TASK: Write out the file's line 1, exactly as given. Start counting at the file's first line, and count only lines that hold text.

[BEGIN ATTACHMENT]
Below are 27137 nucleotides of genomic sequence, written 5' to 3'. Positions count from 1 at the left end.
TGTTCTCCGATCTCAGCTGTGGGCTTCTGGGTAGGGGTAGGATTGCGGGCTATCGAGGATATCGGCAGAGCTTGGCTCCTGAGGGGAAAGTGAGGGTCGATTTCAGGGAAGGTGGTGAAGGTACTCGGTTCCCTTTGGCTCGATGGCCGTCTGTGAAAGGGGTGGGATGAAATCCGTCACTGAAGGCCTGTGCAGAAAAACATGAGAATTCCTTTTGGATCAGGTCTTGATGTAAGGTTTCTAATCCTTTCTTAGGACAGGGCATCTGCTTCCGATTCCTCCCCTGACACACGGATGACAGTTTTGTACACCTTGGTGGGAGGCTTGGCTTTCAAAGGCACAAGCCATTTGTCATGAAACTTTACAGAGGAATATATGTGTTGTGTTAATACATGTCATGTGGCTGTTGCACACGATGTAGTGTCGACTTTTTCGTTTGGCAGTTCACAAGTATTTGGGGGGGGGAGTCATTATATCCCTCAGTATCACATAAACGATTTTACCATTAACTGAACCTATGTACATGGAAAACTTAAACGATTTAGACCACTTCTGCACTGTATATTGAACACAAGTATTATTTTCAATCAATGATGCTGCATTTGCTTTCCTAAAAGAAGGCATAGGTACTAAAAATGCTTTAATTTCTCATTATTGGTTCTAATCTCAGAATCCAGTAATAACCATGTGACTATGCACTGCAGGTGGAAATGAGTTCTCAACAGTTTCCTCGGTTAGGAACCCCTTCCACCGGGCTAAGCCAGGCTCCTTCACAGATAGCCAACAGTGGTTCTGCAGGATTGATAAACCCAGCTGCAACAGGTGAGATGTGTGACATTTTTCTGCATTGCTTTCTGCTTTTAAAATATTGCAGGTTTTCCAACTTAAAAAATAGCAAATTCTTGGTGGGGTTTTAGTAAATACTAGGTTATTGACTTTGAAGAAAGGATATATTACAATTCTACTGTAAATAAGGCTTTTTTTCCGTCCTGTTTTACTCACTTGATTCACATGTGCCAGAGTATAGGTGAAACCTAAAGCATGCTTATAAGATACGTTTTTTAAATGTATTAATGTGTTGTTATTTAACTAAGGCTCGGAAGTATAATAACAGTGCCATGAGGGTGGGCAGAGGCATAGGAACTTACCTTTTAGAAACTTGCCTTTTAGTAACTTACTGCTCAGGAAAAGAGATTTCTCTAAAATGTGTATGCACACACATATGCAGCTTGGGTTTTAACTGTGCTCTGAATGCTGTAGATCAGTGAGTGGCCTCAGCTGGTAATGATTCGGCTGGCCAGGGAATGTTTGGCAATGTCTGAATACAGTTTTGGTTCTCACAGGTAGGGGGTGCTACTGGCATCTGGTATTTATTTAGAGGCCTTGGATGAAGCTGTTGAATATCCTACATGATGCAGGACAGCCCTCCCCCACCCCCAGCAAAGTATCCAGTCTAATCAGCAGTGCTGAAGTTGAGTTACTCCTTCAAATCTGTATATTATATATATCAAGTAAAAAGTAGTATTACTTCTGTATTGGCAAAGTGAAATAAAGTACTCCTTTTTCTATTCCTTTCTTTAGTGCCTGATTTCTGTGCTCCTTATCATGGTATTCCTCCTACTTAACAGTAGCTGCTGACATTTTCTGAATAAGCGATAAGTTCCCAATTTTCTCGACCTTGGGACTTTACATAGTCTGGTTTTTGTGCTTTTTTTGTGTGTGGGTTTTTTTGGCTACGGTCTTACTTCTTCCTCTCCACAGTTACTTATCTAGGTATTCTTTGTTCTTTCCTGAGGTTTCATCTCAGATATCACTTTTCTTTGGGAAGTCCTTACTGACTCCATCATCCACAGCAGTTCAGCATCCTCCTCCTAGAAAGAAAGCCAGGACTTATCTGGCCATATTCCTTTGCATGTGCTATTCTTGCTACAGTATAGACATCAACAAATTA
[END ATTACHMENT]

Below are 27137 nucleotides of genomic sequence, written 5' to 3'. Positions count from 1 at the left end.